The Gender-Responsive Participatory Market Chain Approach (G+PMCA) Triggers Women's Empowerment in Uganda
Engagement in the banana value chain (VC) is the basis of many people’s livelihoods in Uganda, and both governmental and nongovernmental actors have invested in this VC by upgrading actor’s capacities and facilitating linkages to markets for increased profits. However, the VC is dominated by men, who play a prominent role in shaping the power dynamics.
Women are absent in the remunerable and most profitable areas and are concentrated in the area of retail characterized by the highest post-harvest losses (PHL) (18.42%) and the lowest profit margins. Social norms and business entry requirements pose major constraints to women’s participation in areas such as wholesale. For instance, it is seen as inappropriate for women to travel at night, yet banana wholesale involves transporting the bananas at night when temperatures are low, to minimize loss due to ripening.
To encourage women to venture into areas they are currently absent from, the Reducing Postharvest Losses and Promoting Product Differentiation in the Cooking Banana Value Chain subproject — part of a CGIAR Research Program on Roots, Tubers and Bananas project titled "Expanding utilization of roots, tubers and bananas and reducing their post-harvest losses" (RTB-ENDURE) — implemented the gender-responsive participatory market chain approach (G+PMCA).
The G+PMCA champions concept at work
A key component of the PMCA is the emergence of "champions," or role models. The champions are important for representing and expanding what is achievable based on the concept of "seeing is believing." In the G+PMCA, the champions are useful in demonstrating the possibility of breaking through the barriers instituted by social norms in the minds of men and women. They inspire women to be more ambitious and aim higher by demonstrating the mindset and behavior needed to rise and attain desired goals. Women and men are engaged in discussing the disadvantages women face, including:
- Community and cultural expectations.
- Conflicts over the demands of family and career aspirations.
- Personal relationships.
The discussions also looked at how barriers can be removed with a focus on:
- The role of champions.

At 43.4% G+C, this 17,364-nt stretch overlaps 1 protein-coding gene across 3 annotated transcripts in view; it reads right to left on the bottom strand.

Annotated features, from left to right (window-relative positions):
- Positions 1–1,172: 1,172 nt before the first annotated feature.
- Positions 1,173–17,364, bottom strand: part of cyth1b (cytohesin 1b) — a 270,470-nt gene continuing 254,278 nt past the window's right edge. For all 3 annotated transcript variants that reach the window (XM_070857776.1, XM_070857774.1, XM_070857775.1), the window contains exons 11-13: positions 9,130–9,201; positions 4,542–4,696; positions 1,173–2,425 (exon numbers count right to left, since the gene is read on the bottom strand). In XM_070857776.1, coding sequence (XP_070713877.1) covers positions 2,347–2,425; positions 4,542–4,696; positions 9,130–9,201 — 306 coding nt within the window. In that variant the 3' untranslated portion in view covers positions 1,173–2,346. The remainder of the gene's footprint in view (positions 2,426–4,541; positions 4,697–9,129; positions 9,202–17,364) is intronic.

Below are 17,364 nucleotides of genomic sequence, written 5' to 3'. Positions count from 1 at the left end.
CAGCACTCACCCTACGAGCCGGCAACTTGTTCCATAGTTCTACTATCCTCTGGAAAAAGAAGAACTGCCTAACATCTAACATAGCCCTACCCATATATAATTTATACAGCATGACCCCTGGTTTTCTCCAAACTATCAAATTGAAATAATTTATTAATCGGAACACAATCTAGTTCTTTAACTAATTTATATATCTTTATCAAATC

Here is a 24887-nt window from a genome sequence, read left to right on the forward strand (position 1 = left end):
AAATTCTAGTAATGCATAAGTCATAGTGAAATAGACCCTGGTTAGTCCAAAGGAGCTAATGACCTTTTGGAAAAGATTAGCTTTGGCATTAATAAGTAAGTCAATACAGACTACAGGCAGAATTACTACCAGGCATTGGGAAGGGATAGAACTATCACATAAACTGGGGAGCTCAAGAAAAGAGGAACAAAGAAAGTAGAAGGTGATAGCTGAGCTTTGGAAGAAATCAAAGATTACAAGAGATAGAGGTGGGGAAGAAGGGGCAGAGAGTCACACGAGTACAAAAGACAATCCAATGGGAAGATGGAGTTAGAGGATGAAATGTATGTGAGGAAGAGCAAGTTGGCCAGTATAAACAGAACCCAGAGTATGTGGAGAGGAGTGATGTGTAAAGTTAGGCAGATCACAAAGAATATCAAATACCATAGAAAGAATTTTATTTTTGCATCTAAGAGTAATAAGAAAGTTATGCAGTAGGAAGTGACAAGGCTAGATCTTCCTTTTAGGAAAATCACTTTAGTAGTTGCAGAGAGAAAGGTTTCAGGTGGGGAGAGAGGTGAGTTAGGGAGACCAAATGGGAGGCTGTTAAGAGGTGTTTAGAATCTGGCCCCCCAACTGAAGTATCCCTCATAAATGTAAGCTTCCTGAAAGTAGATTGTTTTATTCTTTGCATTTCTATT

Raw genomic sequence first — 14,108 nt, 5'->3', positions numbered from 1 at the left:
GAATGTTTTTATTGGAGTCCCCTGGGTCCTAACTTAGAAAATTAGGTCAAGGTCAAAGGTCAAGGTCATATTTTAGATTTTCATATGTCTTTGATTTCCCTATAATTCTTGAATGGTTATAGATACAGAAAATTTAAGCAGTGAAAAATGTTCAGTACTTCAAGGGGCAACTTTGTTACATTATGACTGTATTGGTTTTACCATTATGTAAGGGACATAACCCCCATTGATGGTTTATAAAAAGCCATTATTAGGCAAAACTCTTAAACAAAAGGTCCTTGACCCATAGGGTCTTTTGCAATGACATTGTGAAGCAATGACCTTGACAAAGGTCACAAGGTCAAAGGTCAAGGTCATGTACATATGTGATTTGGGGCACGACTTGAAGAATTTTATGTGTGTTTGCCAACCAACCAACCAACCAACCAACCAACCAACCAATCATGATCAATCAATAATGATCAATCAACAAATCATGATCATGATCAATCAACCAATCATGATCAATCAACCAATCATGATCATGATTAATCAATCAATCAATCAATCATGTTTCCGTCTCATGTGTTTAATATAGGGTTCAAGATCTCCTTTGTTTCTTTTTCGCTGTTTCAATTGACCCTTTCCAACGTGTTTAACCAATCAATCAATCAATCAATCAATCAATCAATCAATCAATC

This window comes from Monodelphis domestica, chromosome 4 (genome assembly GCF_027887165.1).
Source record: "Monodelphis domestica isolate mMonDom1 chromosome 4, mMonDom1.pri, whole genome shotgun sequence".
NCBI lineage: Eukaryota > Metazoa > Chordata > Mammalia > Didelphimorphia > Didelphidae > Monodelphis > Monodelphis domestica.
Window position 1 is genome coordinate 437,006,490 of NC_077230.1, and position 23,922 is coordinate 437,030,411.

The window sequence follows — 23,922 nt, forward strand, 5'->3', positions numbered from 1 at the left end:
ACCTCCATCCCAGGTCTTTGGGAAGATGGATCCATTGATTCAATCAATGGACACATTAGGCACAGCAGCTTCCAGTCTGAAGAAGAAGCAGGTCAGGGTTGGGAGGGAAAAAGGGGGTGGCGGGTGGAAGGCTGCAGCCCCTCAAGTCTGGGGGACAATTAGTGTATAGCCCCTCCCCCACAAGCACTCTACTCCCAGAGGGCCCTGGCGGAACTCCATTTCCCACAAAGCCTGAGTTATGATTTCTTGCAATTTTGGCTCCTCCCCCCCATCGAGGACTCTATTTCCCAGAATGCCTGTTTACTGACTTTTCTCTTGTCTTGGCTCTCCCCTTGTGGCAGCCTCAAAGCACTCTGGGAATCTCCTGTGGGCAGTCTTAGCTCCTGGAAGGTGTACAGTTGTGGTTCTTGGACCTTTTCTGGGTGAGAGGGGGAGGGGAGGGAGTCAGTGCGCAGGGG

- The part played by family members, especially spouses.
- Individual personal characteristics.
Through these discussions, one participant, Annet Nabigaga, offered herself as a champion with an interest in engaging in the banana wholesale trade.
Leaping forward with G+PMCA: The case of Annet Nabigaga
In the framework of the G+PMCA, which was jointly facilitated by Bioversity International and the International Potato Center (CIP), Nabigaga was supported in developing a business plan. She was also linked to retailers in Kampala markets, credit institutions and to exporters through the Uganda Fruits and Vegetable Exporters and Producers Association (UFVEPA). To build her capacity in trade, she was trained in various themes, including proper management of banana plantations with a focus on market-demanded banana varieties; post-harvest handling, including sorting and grading; marketing, including record keeping; and quality management for high-end export markets. With an initial capital of about $1,500 (UGX 5 million), obtained through the sale of seasonal crops ($600) and credit from UFVEPA of $900, she started her banana wholesale business, supplying around 50 bunches and 10 bags of fingers to exporters and two retail outlets. In time, the exporters trusted her and gave her advance payment for the bananas, which helped her business to grow.
While the RTB-ENDURE project ended in 2016, Nabigaga continues to export bananas to Europe, where her target clients are Central and East Africans. Her business has expanded both locally and internationally as she continues to nurture these partnerships. Locally, she supplies approximately 200 bunches and 40 bags (100 kg) each week to eight banana retail outlets around Kampala and Entebbe. Internationally, she has registered an export company with the help of UFVEPA, and no longer sells through middlemen. She now earns an annual profit of $42,972 (UGX 159 million) and employs seven young people, while her relationship with her husband remains good. They discuss and plan together; she feels more respected at home and in the community, and her children are proud of her. She is a member and manages the sales arm of the Bakyala Kwekulakulanya farmers group. She buys bananas from the group at a fair price. Two other women from her group have joined her in local banana wholesale trade. As a result of the RTB-ENDURE project, the group is also involved in the banana seed multiplication business. Nabigaga is happy that she has set a good example not only to her children, but also the women and families in the community, as many come to her for advice.